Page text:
ELEMENTS: Scientists track ocean acidity in Arctic

A team of scientists will sail through Arctic ice to test the chemistry of the worlds northernmost waters.

A couple years ago Scripps Institution of Oceanography held an international paleocanography conference, featuring keynote speaker Ken Caldeira, whose description of ocean acidification became a linchpin of research documenting rising global temperatures.

As the oceans absorb more carbon dioxide, they become more acidic, harming the ability of creatures such as corals, oysters, crabs, shrimp and plankton to build shells or exoskeletons.

Some of those animals are favorite human delicacies, while others form the food base for bigger fish.

Caldeira’s work focused on the effects of ocean acidification on coral reefs, but a team of scientists with the US Geological Survey will explore its impacts on the Arctic.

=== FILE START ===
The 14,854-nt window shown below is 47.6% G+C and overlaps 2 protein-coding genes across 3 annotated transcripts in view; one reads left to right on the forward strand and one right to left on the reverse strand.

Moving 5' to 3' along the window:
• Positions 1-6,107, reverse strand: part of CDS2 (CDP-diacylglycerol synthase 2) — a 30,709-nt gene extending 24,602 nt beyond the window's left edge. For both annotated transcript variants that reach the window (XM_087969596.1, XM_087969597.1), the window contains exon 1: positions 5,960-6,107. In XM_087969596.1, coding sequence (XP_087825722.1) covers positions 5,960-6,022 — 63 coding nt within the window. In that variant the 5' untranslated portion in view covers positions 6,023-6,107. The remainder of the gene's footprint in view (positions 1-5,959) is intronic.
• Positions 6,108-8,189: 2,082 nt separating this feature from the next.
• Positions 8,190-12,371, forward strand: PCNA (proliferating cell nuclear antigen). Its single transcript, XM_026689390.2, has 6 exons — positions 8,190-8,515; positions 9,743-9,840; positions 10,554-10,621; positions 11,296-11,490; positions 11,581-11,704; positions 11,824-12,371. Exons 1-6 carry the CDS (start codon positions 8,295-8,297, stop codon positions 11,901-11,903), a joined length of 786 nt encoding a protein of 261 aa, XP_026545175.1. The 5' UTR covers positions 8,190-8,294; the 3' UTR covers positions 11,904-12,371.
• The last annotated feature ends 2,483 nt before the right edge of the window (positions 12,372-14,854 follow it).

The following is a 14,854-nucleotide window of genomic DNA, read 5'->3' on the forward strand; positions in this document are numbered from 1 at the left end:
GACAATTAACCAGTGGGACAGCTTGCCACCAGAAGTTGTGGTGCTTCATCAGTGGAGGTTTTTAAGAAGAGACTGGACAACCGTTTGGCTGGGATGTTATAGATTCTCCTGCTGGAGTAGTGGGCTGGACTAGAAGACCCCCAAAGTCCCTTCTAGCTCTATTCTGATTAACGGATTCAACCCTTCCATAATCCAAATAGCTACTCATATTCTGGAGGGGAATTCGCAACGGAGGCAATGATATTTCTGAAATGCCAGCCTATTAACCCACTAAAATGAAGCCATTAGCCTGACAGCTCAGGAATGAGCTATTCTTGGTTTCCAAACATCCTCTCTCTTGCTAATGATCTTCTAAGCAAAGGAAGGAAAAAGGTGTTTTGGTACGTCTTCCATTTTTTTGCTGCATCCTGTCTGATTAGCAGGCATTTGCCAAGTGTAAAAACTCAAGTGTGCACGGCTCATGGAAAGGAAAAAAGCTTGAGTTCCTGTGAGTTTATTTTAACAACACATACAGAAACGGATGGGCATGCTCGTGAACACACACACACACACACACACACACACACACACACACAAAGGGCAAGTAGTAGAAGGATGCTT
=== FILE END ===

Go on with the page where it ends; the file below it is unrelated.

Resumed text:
They’ll travel on the U.S. Coast Guard Cutter Healy for four weeks, collecting water and ice samples. You can track their findings here: http://coastal.er.usgs.gov/ocean-acidification/arcticcruise2012/

“Comparatively more research has been devoted to the tropics, where coral reefs are threatened,” USGS Director Marcia McNutt said in a statement. “This important expedition focuses on polar latitudes, where the acidification effects can cascade from microscopic organisms up to our economy, as the organisms at risk form the base of the food chain for some of the world’s most productive fisheries.”

Deborah Sullivan Brennan, North County Times, 25 August 2012. Article.

  • Reset


OA-ICC Highlights

%d bloggers like this: